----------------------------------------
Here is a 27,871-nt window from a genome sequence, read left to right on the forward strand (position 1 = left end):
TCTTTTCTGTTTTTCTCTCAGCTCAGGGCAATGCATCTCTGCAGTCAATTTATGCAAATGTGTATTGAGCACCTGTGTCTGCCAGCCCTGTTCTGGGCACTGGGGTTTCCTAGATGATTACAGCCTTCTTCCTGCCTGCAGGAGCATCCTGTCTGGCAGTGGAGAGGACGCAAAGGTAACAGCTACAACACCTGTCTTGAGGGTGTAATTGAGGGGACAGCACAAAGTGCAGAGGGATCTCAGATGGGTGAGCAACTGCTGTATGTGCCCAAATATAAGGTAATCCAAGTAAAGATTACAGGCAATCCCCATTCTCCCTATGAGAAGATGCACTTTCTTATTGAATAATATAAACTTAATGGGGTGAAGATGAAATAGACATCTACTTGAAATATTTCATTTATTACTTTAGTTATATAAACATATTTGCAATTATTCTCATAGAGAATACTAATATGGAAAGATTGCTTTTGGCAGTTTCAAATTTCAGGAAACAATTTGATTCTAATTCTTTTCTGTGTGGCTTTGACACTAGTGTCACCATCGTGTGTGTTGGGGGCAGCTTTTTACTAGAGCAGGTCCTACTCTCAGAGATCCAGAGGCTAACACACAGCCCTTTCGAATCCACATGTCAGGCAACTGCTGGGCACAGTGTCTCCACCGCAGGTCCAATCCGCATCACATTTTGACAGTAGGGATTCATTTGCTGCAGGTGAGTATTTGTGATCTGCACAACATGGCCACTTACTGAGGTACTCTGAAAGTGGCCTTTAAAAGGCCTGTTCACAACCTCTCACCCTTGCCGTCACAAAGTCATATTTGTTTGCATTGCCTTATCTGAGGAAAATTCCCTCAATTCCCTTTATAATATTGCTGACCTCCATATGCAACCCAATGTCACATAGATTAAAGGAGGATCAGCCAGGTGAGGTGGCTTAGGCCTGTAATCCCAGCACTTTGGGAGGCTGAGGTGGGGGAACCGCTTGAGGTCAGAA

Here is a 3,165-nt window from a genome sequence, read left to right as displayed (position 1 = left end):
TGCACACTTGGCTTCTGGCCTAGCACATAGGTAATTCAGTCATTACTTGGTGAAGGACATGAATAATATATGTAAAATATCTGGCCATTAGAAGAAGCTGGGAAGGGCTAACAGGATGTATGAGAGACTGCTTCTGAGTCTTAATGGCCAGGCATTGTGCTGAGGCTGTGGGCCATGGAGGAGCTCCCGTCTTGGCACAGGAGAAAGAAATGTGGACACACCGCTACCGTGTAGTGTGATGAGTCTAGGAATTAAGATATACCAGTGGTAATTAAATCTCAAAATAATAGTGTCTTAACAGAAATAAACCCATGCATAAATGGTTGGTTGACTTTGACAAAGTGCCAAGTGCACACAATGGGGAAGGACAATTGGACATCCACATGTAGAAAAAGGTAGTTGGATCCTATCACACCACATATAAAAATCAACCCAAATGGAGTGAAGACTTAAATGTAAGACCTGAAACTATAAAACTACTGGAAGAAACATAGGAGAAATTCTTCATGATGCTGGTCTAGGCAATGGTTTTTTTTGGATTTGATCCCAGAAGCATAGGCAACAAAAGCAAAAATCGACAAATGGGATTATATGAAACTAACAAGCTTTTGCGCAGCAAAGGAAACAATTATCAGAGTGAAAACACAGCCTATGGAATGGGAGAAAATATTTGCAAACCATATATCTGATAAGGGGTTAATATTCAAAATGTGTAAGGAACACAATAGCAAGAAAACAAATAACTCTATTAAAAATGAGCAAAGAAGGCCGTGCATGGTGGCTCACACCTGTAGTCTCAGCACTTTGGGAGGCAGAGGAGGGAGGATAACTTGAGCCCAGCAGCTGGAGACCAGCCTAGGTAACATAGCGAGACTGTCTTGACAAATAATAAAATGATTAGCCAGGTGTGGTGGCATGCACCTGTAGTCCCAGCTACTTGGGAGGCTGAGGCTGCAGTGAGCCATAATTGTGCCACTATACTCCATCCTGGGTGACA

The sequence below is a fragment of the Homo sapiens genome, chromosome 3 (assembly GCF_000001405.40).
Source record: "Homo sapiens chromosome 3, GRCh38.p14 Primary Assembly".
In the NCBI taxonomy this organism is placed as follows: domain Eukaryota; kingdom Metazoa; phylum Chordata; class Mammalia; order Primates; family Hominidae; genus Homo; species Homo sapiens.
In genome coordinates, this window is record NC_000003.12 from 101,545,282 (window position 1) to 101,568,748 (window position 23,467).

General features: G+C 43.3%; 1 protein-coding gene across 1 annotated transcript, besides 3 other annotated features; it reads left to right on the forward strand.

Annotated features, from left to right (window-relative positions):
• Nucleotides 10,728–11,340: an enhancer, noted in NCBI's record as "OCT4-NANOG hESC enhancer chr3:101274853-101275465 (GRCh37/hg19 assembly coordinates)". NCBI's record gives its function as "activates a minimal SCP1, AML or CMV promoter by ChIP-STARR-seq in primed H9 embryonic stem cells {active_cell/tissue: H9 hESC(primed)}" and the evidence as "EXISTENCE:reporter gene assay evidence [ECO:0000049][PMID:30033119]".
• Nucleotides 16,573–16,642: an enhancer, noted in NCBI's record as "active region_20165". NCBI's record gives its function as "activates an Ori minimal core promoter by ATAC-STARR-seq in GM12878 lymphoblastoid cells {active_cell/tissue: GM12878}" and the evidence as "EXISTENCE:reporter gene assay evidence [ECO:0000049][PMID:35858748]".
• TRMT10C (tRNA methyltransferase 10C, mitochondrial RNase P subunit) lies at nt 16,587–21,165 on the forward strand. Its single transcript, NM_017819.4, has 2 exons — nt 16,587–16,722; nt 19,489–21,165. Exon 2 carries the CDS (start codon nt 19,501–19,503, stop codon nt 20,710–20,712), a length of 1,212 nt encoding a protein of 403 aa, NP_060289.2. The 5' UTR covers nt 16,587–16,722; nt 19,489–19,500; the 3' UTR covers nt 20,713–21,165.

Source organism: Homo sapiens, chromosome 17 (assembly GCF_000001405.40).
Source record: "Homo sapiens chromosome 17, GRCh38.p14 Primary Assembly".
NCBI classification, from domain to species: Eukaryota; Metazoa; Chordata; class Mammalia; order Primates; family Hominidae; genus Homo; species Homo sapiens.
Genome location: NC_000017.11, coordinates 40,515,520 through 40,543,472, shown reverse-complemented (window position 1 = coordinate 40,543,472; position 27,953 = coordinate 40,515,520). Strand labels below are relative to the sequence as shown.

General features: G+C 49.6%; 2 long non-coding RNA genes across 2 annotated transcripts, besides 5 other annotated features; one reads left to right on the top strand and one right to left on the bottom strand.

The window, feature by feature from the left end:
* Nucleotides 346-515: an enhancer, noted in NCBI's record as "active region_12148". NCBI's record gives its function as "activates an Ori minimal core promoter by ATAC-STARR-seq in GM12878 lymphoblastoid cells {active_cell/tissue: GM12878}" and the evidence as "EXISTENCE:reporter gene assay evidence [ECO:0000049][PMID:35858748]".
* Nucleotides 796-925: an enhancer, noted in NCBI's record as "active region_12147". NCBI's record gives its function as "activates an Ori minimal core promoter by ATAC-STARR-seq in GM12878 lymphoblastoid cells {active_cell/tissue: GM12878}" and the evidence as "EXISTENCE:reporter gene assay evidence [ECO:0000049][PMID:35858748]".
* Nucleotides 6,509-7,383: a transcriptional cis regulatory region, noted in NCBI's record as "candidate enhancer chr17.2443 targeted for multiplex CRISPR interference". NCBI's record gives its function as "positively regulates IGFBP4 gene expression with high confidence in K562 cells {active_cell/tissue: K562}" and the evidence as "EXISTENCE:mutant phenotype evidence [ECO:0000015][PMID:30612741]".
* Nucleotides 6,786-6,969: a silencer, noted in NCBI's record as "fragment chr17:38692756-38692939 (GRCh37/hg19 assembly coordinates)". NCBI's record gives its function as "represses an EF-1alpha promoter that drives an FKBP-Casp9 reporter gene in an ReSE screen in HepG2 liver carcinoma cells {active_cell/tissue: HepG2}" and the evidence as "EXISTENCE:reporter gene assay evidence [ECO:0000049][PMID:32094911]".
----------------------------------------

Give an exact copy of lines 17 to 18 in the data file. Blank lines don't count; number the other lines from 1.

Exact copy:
Genome location: NC_000017.11, coordinates 40,515,520 through 40,543,472, shown reverse-complemented (window position 1 = coordinate 40,543,472; position 27,953 = coordinate 40,515,520). Strand labels below are relative to the sequence as shown.

General features: G+C 49.6%; 2 long non-coding RNA genes across 2 annotated transcripts, besides 5 other annotated features; one reads left to right on the top strand and one right to left on the bottom strand.